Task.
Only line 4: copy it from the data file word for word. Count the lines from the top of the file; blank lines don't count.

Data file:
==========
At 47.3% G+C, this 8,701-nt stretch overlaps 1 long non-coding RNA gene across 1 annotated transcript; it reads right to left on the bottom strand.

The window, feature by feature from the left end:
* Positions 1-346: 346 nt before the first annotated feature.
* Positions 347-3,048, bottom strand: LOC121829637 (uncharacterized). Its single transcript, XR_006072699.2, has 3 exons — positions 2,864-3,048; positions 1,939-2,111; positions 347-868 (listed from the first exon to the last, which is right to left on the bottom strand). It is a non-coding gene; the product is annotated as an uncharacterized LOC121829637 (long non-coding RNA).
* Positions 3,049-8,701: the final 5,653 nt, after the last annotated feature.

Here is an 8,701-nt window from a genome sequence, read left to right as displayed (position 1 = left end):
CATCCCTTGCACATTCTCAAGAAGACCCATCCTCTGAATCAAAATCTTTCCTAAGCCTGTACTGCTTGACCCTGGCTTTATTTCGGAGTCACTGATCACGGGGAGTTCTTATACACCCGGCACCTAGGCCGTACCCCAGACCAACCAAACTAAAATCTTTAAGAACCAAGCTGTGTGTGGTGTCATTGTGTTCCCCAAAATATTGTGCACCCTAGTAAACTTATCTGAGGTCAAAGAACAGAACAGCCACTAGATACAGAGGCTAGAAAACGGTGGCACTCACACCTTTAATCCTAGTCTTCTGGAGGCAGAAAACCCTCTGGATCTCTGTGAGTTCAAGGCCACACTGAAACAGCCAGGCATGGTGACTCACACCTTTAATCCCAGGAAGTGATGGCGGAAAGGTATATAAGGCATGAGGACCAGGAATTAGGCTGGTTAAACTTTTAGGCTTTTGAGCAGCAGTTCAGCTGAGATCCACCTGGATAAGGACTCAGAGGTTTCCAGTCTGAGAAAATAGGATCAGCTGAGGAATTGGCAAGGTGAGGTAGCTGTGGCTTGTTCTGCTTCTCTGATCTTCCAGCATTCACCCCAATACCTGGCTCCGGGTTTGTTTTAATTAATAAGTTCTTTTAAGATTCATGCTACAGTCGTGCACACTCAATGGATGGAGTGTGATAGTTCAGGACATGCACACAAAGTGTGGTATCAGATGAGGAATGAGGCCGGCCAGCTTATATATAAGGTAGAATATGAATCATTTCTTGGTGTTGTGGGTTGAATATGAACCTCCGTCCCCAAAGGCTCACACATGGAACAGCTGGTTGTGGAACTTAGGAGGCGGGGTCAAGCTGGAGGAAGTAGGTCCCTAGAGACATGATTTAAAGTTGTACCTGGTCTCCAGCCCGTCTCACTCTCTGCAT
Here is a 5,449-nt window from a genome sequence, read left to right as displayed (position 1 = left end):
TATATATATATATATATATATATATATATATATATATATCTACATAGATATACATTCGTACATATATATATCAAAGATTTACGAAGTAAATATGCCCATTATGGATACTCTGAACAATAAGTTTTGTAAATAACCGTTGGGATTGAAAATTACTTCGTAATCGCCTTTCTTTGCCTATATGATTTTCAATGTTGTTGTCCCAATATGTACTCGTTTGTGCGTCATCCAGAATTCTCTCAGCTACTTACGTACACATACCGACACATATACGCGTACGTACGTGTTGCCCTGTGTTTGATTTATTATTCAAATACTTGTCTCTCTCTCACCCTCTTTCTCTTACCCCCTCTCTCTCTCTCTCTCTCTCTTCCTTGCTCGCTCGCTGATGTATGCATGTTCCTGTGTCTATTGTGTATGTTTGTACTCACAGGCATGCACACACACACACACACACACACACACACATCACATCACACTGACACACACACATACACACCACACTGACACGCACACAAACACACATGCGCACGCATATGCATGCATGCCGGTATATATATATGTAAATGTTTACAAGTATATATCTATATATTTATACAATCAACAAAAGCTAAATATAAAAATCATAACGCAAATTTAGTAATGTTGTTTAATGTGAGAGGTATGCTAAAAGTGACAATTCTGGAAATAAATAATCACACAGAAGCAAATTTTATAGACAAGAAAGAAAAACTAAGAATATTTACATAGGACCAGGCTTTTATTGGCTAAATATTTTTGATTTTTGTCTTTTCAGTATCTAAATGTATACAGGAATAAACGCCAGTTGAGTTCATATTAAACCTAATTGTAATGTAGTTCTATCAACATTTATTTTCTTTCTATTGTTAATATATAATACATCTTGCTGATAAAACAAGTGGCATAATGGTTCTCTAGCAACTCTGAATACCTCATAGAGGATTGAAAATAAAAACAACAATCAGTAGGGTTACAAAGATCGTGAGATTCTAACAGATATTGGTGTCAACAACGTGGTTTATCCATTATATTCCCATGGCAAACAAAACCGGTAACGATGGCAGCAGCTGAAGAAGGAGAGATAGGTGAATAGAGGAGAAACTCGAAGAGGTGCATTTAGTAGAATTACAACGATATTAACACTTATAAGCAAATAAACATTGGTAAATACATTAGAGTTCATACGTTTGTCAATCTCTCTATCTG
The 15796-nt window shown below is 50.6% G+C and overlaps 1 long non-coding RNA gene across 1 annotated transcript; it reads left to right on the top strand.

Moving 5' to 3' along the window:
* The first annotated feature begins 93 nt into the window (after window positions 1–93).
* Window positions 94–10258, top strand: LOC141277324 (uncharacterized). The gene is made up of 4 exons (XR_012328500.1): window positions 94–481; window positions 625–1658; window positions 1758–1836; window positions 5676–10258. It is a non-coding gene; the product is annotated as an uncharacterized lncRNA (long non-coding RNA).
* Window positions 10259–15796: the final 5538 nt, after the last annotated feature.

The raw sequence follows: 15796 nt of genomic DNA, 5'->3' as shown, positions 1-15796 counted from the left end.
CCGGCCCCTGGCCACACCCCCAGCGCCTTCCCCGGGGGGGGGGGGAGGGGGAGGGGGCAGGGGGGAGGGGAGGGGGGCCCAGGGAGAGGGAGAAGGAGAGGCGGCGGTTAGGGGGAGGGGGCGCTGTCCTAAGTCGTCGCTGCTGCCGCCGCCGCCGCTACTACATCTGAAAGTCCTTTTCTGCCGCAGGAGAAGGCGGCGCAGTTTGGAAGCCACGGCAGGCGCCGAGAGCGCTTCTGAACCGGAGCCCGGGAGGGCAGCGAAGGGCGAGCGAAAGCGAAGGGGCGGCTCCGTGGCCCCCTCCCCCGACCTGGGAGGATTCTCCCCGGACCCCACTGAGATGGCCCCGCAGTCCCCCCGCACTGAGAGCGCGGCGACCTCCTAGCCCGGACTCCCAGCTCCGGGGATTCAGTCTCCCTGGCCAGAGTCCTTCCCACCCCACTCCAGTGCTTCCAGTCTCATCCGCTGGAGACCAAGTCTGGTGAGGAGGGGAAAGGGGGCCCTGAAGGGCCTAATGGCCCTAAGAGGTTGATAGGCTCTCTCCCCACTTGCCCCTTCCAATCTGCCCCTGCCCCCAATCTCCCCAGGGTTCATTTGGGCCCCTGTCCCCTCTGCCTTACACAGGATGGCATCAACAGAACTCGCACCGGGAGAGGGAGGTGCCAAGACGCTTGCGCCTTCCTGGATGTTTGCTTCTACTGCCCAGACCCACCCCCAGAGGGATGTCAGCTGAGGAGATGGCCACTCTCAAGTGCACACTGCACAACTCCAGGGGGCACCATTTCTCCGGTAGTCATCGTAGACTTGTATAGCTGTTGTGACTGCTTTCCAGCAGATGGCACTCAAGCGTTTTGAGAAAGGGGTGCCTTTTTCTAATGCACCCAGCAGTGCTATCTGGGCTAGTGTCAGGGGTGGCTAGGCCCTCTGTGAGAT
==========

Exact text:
* Positions 347-3,048, bottom strand: LOC121829637 (uncharacterized). Its single transcript, XR_006072699.2, has 3 exons — positions 2,864-3,048; positions 1,939-2,111; positions 347-868 (listed from the first exon to the last, which is right to left on the bottom strand). It is a non-coding gene; the product is annotated as an uncharacterized LOC121829637 (long non-coding RNA).